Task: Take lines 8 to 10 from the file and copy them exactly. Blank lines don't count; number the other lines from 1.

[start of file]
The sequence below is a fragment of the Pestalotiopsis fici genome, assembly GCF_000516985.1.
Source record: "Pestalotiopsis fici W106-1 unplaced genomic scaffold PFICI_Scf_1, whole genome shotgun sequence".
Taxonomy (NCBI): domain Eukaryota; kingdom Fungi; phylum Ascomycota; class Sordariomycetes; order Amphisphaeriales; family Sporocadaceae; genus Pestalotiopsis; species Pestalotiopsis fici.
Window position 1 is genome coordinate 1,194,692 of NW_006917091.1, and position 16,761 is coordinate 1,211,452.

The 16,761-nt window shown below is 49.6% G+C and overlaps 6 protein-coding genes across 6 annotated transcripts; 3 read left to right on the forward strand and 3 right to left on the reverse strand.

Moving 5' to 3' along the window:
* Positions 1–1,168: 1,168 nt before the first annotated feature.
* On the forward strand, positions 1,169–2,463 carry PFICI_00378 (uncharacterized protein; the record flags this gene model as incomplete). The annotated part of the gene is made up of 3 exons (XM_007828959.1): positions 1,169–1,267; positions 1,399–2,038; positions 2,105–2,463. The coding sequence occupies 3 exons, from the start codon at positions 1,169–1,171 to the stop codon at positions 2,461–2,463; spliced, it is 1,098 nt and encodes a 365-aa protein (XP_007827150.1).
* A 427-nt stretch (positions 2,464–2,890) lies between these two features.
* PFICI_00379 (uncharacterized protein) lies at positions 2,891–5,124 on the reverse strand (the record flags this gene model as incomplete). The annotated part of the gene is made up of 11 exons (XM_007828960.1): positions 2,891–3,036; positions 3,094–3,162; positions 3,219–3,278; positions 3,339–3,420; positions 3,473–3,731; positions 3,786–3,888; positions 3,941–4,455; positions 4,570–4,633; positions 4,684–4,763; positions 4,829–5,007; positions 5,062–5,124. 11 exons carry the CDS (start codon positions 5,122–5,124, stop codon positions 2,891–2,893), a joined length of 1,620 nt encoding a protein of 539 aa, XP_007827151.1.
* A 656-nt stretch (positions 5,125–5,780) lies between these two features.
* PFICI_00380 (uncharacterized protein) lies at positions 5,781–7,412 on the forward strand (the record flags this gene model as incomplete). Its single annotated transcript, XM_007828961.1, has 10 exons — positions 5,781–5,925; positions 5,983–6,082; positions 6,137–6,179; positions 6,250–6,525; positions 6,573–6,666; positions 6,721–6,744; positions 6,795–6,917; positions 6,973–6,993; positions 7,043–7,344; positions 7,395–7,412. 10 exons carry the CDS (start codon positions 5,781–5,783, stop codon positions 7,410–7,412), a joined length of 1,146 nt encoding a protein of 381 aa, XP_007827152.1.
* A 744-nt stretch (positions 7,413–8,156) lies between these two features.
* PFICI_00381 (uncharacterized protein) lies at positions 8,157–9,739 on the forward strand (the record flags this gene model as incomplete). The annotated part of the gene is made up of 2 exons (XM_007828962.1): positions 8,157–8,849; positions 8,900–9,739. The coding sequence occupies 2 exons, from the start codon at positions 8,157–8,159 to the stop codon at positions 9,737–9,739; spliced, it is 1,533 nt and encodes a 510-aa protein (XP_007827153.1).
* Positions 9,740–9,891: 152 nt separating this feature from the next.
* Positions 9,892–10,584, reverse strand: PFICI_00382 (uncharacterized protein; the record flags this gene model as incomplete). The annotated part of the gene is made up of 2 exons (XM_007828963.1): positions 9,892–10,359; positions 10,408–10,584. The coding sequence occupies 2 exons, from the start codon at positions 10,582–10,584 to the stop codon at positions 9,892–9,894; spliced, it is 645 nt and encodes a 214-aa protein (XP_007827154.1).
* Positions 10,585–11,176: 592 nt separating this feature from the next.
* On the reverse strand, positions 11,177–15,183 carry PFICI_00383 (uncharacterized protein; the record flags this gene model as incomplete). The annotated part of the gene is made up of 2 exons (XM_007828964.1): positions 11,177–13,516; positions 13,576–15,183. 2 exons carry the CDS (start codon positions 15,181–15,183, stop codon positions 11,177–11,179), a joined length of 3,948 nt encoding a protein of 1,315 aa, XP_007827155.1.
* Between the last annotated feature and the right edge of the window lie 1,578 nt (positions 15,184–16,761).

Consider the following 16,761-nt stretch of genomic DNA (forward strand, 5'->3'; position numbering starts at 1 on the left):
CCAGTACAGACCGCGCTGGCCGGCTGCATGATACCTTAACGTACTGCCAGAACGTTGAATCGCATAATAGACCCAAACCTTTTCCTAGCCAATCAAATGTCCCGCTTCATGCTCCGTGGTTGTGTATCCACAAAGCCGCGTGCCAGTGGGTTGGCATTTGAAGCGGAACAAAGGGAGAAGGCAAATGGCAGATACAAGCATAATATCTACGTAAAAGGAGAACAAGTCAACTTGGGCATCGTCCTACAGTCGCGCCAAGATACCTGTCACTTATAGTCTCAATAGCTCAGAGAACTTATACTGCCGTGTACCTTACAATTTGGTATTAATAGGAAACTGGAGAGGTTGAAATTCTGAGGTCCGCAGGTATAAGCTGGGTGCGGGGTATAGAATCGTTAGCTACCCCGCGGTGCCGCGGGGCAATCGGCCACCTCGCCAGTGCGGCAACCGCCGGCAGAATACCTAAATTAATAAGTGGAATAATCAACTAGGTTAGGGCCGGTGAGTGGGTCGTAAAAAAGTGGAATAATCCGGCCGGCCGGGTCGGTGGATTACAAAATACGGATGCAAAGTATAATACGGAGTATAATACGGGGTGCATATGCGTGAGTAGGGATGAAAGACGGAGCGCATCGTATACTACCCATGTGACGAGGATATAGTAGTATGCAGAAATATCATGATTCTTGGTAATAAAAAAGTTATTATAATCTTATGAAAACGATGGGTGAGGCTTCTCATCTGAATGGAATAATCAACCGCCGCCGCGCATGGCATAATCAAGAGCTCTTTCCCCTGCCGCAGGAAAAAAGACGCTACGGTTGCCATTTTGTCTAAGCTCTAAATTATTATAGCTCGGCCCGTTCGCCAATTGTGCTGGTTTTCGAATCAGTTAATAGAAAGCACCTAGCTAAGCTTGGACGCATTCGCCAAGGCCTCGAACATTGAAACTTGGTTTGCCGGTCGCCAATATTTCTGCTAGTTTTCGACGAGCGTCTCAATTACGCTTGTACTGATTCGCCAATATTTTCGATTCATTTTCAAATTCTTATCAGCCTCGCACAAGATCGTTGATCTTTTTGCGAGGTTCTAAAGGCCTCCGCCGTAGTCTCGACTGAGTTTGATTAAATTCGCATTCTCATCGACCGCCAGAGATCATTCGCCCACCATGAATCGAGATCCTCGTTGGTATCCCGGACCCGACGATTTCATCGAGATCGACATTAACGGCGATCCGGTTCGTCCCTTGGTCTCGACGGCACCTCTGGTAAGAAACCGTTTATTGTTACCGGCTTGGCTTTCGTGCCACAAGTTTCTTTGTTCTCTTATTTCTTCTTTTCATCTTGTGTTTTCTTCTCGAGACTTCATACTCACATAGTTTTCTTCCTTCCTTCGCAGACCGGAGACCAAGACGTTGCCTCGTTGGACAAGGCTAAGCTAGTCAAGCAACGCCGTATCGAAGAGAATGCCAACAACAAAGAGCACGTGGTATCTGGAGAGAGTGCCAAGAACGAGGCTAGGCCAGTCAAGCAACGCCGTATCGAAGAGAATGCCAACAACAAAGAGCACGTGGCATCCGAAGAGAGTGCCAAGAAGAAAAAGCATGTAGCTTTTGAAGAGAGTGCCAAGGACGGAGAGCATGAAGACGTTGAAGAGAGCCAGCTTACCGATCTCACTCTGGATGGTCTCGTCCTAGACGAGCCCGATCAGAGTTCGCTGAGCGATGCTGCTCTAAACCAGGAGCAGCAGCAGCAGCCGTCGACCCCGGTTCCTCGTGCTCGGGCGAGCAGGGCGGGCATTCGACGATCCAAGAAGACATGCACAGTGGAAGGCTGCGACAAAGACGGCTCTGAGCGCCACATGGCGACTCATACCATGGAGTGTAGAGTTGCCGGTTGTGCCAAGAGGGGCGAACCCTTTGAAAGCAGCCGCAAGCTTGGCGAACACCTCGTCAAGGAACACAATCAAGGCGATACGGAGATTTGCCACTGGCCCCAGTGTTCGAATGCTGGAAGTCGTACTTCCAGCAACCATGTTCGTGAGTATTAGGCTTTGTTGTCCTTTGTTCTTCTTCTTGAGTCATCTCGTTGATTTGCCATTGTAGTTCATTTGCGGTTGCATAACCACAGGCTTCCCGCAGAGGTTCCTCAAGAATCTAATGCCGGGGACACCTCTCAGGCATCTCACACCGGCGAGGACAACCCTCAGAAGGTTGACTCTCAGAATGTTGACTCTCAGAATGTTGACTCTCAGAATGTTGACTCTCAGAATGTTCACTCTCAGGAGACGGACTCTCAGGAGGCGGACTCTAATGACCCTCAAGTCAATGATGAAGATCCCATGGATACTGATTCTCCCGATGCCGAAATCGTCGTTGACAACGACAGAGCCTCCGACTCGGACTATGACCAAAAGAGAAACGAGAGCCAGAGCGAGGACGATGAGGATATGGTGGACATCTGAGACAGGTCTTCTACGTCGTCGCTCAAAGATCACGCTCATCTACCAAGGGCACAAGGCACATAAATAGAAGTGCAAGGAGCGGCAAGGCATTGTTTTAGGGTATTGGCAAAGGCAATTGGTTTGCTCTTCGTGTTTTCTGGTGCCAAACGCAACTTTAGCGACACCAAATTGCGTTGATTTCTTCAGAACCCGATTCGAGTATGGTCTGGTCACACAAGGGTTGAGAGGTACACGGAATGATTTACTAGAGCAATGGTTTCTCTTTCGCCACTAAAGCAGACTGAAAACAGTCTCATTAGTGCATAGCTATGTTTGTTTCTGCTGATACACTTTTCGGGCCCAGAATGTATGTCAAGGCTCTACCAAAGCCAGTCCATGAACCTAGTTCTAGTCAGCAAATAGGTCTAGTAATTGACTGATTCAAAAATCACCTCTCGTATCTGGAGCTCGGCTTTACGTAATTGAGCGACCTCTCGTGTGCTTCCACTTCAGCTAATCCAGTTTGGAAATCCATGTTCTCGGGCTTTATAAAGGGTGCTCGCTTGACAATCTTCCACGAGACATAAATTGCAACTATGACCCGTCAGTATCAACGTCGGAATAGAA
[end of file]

* On the forward strand, positions 1,169–2,463 carry PFICI_00378 (uncharacterized protein; the record flags this gene model as incomplete). The annotated part of the gene is made up of 3 exons (XM_007828959.1): positions 1,169–1,267; positions 1,399–2,038; positions 2,105–2,463. The coding sequence occupies 3 exons, from the start codon at positions 1,169–1,171 to the stop codon at positions 2,461–2,463; spliced, it is 1,098 nt and encodes a 365-aa protein (XP_007827150.1).
* A 427-nt stretch (positions 2,464–2,890) lies between these two features.
* PFICI_00379 (uncharacterized protein) lies at positions 2,891–5,124 on the reverse strand (the record flags this gene model as incomplete). The annotated part of the gene is made up of 11 exons (XM_007828960.1): positions 2,891–3,036; positions 3,094–3,162; positions 3,219–3,278; positions 3,339–3,420; positions 3,473–3,731; positions 3,786–3,888; positions 3,941–4,455; positions 4,570–4,633; positions 4,684–4,763; positions 4,829–5,007; positions 5,062–5,124. 11 exons carry the CDS (start codon positions 5,122–5,124, stop codon positions 2,891–2,893), a joined length of 1,620 nt encoding a protein of 539 aa, XP_007827151.1.